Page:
If you’ve explored these options and are still short on funds, consider taking out additional loans to cover the costs. Federal and private student loans can often be applied towards study abroad expenses, and personal loans from a bank or other trusted institution may also be an option.

Is a Study Abroad Loan Right For You?

If you’re thinking about taking out loans to cover some or all of your study abroad costs, there are a few things you should know. For starters, schedule an appointment with your school’s financial aid office before you begin submitting loan applications. The people working in this office will be able to provide you with helpful resources on study abroad loans. They may even be able to assist you with filling out applications or checking for eligibility.

Any time you’re taking out a loan, it’s also important to be aware of the interest rate and other terms. Make sure you know exactly how (and when) the funds will be disbursed to you. Keep in mind when you’ll be expected to begin paying them back. As long as you’re borrowing responsibly, it’s OK to explore the option of taking out a loan to study abroad.

Making the Most of Your Study Abroad Experience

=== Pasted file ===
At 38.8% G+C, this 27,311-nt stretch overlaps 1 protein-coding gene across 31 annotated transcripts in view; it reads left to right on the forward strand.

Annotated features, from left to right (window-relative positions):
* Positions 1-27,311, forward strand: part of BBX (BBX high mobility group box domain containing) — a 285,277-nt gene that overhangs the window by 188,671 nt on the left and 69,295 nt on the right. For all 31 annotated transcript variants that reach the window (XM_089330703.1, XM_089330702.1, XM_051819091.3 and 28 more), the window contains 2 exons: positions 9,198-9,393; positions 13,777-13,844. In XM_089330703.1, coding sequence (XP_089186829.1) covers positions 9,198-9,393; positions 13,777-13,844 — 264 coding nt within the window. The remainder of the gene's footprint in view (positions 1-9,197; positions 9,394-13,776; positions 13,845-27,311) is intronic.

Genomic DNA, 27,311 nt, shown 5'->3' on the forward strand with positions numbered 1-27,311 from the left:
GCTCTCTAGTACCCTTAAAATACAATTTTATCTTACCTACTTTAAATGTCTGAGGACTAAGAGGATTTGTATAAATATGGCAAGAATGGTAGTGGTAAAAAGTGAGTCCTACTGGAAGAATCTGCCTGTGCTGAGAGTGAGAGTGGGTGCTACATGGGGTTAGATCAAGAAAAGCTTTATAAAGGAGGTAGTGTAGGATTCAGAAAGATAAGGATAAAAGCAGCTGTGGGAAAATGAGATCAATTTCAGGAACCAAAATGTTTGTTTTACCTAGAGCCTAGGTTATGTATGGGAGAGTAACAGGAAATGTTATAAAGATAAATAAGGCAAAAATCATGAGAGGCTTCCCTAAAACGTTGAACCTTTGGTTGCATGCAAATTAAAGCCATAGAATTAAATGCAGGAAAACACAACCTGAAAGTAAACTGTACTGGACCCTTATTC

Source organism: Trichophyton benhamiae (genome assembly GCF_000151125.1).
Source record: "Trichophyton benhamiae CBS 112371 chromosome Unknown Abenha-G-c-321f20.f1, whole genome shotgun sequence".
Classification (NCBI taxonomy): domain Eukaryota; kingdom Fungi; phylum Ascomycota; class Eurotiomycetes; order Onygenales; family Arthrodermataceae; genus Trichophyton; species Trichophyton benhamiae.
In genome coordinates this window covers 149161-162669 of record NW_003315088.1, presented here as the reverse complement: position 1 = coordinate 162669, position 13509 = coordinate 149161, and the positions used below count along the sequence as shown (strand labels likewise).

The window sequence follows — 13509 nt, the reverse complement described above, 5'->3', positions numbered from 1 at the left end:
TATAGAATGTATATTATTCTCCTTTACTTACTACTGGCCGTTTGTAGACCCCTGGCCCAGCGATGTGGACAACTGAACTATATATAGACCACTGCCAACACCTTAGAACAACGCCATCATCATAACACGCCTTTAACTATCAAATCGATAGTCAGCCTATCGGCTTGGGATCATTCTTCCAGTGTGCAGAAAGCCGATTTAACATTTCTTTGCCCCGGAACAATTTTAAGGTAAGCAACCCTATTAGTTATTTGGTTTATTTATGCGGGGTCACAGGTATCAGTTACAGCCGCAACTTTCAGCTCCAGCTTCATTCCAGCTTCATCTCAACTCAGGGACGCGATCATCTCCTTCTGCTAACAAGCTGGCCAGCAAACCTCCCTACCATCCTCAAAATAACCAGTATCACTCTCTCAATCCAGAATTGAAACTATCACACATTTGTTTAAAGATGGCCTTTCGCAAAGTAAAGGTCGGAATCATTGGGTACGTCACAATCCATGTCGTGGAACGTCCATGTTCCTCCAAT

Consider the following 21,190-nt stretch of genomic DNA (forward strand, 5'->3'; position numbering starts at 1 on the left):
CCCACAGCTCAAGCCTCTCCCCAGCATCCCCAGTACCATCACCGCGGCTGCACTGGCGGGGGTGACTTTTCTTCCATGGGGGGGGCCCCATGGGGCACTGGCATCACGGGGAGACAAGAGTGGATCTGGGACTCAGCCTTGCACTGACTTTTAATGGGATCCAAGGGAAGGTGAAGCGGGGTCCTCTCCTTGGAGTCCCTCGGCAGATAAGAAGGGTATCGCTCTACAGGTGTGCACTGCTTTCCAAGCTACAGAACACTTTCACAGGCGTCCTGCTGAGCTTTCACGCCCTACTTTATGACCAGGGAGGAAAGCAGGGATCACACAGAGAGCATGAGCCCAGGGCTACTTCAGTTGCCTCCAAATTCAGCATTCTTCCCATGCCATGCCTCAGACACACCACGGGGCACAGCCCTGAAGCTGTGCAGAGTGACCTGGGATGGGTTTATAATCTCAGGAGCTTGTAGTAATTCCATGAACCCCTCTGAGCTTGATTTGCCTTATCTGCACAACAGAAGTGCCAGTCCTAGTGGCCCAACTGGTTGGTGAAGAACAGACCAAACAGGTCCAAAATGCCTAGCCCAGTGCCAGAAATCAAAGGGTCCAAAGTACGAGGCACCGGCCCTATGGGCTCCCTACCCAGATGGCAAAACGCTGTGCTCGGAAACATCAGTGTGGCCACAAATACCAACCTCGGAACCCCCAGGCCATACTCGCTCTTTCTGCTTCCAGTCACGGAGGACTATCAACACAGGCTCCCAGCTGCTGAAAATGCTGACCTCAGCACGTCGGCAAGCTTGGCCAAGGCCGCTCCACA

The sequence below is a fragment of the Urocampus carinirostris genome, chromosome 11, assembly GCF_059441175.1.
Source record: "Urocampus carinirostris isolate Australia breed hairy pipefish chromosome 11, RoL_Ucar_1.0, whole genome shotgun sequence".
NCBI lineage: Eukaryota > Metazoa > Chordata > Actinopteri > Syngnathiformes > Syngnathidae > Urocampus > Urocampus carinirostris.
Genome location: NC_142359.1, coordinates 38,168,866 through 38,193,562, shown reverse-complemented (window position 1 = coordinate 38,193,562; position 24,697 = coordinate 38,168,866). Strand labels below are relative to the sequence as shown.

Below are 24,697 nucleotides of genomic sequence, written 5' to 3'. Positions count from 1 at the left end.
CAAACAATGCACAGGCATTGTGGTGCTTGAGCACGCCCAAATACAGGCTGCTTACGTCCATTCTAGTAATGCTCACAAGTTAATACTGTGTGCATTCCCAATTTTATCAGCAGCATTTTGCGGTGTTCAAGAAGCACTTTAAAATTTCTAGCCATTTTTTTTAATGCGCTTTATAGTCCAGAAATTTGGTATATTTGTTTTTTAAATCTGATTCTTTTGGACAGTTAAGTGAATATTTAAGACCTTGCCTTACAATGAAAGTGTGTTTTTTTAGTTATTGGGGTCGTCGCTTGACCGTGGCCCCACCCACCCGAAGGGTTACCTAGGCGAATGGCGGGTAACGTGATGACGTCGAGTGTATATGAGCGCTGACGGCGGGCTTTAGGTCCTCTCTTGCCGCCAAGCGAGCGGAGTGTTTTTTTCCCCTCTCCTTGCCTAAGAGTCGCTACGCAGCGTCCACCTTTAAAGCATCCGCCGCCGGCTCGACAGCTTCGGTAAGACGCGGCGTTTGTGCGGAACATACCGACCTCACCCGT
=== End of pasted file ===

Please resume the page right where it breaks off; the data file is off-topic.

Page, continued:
Regardless of how you end up paying for your study abroad program, there are some practical tips you can follow to make the most of your experience without blowing up your budget. For starters, research currency conversion rates before your trip. This will help you understand the local currency as it compares with U.S. dollars and will help you budget wisely.

When it comes to sightseeing, you can save money by researching free museums, festivals, and other events before your trip. Some sites offer free or reduced admission for students, so keep your student ID on you at all times. This way, you can still immerse yourself in the local culture while staying within your budget.

The thought of paying for a study abroad trip might seem daunting, but with some research and planning, it’s completely doable. So make the most of your education and enjoy a once-in-a-lifetime study abroad experience that you’ll remember long after you graduate!

Please note that the information provided on this website is provided on a general basis and may not apply to your own specific individual needs, goals, financial position, experience, etc. LendKey does not guarantee that the information provided on any third-party website that LendKey offers a hyperlink to is up-to-date and accurate at the time you access it, and LendKey does not guarantee that information provided on such external websites (and this website) is best-suited for your particular circumstances. Therefore, you may want to consult with an expert (financial adviser, school financial aid office, etc.) before making financial decisions that may be discussed on this website.